Buying Late-Model Corvettes - C5 C6 Buyers' Guide

Everything You Need To Know To Buy Your Next C5/C6

Tom Benford Nov 2, 2009 0 Comment(s)
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Optional Equipment
The next thing to look for when C5/C6 shopping is the optional equipment the potential car is equipped with. You can get anything from a base coupe, which is pretty much a bare-bones Corvette to one that is loaded with all the goodies. The more options, the higher the asking price will be. But not all options are desirable, and some are more desirable than others. Things like dual-zone climate control, head-up display, all the power options with memory, power passenger seat and so forth all add to the creature comforts, desirability and, consequently, the price of the car. The memory option is particularly desirable and popular, since it remembers things like your preferred seat position, favorite radio stations, left and right mirror settings and more. Having a good assortment of options is an important consideration even if you're not going to keep the car for a long time, as they add to the resale value (again). For the most part, most prospective C5/C6 purchasers like "buttons"-all the optional goodies that add to driver/passenger comfort, information and pleasure while in the Corvette. But don't be too quick to judge things at first blush-ask a lot of questions and look a bit deeper. For example, if the stereo has a cassette player in it rather than a CD player in the dash, don't be put off-99 percent of the time there will be a 12-CD changer in the trunk, thus giving you the best of both worlds. Likewise, don't be too overjoyed if the car is equipped with selective ride control-this is a seldom-used option by most drivers and a very expensive one to repair if/when it fails (which it most likely will, eventually).

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Caveats: C5 Problem Areas
Although the GM engineering team did a truly miraculous job of designing the C5, there were a few bugs that didn't show up until the generation had been around for a couple of years; this is to be expected with any new design, even though extensive testing may have been done during development. On the early (1995-1999) C5s, there were a few items in particular that are prone to failure. The oil pressure sending unit is notorious for giving up the ghost, and it will cost you about $300 to have the local Chevy dealer replace it or about $40 and the better part of a morning or afternoon to do it yourself. The steering column lock is another problematic component on these C5s as well, and it will set you back $250-$400 to have your dealership fix the problem, or about $50-$65 for a column-lock bypass unit that you can install yourself in about an hour or less. Power door lock modules and power window modules have also been known to fail, and their cures can cost about $270 each to implement. C5 seat tracks start to get play in them and replacing them can be several hundred dollars, although you can do a repair for considerably less money but it takes time and effort if you want to save the bucks. Headlight gears and motors, serpentine belt tensioners and idler pulleys are all subject to wear and subsequent failure over time, so these are also items to check when making a purchase. And tire pressure sensors have non-replaceable batteries in them that will eventually die; when this happens, you'll have to replace the sensors and, at about $125 each, this can run into some money as well. Other things to check for wear include the tie-rod ends, anti-sway bar, radiator hoses and the oil pan to make sure there are no leaks or seepage.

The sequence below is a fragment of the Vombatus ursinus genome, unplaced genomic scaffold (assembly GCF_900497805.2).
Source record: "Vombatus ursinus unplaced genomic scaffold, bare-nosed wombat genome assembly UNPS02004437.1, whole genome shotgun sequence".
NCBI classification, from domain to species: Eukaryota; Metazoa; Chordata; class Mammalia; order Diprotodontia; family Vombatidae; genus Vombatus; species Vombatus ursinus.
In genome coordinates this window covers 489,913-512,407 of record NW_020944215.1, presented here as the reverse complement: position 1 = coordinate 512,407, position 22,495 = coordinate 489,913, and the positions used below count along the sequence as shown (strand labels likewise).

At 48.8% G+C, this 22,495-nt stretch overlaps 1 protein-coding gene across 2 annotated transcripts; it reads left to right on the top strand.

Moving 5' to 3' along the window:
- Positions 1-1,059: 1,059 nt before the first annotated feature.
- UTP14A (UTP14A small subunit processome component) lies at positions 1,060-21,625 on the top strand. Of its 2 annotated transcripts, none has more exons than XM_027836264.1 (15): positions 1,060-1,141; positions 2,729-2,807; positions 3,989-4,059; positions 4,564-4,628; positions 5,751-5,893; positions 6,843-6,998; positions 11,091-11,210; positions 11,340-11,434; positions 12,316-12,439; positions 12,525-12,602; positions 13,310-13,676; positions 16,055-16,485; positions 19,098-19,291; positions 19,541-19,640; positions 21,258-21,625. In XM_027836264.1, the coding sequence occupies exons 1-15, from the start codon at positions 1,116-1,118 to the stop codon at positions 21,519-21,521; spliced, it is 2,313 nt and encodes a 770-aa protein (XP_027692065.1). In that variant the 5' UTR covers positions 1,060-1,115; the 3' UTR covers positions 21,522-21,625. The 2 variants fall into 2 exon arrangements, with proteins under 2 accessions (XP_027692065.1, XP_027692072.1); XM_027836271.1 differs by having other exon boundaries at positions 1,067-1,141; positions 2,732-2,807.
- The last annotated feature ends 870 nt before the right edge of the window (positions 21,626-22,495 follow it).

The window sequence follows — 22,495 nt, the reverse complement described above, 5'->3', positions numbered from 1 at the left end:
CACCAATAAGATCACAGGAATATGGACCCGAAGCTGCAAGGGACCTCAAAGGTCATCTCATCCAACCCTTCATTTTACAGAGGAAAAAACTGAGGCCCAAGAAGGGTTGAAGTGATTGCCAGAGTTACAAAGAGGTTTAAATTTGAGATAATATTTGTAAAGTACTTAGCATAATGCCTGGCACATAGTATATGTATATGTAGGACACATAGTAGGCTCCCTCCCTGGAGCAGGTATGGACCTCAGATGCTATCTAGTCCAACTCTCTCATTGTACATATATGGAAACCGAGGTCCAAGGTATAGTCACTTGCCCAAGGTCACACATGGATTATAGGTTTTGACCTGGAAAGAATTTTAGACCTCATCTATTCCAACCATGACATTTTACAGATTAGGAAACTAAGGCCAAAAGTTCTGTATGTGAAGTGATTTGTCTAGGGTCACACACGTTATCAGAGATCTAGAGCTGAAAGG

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Determining The Going Price
DeSmedt advises that value listings like the Kelly Blue Book are a bit tricky because they aren't reality-based; he strongly suggests that you take a look on eBay Motors to get a handle on what Corvettes similar to what you're looking for are fetching. "If you look at the listings for fifty cars on eBay and ten of them sell for, let's say, $7,200, then that's the going price and that's what they're worth-around $7,200; the other 40 cars didn't sell because they were over-valued in the auctions. The important thing to look for is what the cars actually sell for, not what the sellers are hoping to get for them or what they opening bid is on eBay. The easiest way to find out the going price is to do a search of completed items. This will show you the finished listings for the last thirty days; the ones that are green sold and the ones that are red didn't sell, either because their reserves (if any) or minimum bids weren't met. This is a really good barometer, because it gives you a look at Corvette values across the entire country, not just one area or locale. What you want to determine is that what you're paying for the vehicle is what it is really worth. And, more importantly, if you decide that you don't want to keep it for some reason, that you'll be able to get your money back out of it two or three months down the road. With that thought in mind, you don't necessarily want to buy it with the thought of making any money on it, but you certainly don't want to lose any money if you decide to sell it shortly thereafter."

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